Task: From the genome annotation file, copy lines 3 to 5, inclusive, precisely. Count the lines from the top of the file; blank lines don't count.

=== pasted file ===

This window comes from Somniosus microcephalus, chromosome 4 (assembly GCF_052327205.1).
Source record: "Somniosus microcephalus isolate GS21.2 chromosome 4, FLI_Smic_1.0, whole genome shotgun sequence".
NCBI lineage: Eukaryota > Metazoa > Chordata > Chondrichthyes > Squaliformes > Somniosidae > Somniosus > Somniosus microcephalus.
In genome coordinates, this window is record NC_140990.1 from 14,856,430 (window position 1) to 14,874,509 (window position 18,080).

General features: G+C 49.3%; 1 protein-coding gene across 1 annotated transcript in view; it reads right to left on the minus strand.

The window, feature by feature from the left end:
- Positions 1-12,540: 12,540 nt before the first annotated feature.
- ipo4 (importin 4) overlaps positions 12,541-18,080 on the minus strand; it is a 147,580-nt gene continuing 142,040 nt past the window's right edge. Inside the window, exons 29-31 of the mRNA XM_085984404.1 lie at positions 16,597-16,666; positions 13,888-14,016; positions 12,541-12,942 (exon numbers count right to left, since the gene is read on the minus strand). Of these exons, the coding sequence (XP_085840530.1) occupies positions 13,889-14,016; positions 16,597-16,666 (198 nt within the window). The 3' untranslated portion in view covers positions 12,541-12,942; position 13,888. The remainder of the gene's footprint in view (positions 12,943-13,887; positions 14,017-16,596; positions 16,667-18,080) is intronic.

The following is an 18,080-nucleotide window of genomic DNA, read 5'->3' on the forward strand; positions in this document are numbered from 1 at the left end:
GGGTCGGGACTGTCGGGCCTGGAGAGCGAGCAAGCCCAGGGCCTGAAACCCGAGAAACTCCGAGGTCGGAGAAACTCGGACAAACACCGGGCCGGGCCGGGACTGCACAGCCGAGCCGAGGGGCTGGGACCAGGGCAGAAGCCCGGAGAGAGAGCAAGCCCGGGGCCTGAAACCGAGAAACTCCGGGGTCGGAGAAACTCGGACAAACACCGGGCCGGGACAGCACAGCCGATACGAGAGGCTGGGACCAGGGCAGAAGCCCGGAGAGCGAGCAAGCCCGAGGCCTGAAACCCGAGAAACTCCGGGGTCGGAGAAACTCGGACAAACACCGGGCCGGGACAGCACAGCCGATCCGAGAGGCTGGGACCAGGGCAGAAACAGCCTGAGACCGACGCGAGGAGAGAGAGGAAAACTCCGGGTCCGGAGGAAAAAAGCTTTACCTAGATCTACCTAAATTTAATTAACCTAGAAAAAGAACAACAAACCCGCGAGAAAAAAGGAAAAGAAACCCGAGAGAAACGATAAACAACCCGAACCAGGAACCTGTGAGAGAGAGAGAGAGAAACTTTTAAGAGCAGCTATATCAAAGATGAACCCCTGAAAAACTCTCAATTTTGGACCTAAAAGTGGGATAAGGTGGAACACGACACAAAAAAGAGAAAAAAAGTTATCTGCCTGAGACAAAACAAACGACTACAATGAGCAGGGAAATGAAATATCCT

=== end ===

NCBI lineage: Eukaryota > Metazoa > Chordata > Chondrichthyes > Squaliformes > Somniosidae > Somniosus > Somniosus microcephalus.
In genome coordinates, this window is record NC_140990.1 from 14,856,430 (window position 1) to 14,874,509 (window position 18,080).

General features: G+C 49.3%; 1 protein-coding gene across 1 annotated transcript in view; it reads right to left on the minus strand.